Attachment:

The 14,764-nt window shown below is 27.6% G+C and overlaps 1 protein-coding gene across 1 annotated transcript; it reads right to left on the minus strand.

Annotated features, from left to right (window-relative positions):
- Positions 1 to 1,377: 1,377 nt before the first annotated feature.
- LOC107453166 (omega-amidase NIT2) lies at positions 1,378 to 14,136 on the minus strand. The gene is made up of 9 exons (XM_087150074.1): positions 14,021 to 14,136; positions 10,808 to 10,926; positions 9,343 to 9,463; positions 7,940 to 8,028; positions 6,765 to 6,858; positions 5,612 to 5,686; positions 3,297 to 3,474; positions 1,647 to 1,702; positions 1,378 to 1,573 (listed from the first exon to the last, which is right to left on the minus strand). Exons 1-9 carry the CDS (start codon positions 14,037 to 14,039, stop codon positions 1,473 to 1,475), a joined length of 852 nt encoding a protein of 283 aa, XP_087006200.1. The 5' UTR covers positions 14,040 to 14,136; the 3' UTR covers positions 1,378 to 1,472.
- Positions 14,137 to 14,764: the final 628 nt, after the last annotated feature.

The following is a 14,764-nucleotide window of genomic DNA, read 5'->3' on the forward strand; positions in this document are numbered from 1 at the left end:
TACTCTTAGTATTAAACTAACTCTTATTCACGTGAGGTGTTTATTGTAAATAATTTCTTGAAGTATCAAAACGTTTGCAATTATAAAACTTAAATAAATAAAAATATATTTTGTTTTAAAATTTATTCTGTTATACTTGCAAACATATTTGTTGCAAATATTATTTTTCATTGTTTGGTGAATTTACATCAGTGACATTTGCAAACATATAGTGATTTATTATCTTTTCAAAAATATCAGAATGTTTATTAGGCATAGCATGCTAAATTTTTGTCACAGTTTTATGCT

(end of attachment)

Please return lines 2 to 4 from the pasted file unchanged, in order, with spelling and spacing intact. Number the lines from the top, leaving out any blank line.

Annotated features, from left to right (window-relative positions):
- Positions 1 to 1,377: 1,377 nt before the first annotated feature.
- LOC107453166 (omega-amidase NIT2) lies at positions 1,378 to 14,136 on the minus strand. The gene is made up of 9 exons (XM_087150074.1): positions 14,021 to 14,136; positions 10,808 to 10,926; positions 9,343 to 9,463; positions 7,940 to 8,028; positions 6,765 to 6,858; positions 5,612 to 5,686; positions 3,297 to 3,474; positions 1,647 to 1,702; positions 1,378 to 1,573 (listed from the first exon to the last, which is right to left on the minus strand). Exons 1-9 carry the CDS (start codon positions 14,037 to 14,039, stop codon positions 1,473 to 1,475), a joined length of 852 nt encoding a protein of 283 aa, XP_087006200.1. The 5' UTR covers positions 14,040 to 14,136; the 3' UTR covers positions 1,378 to 1,472.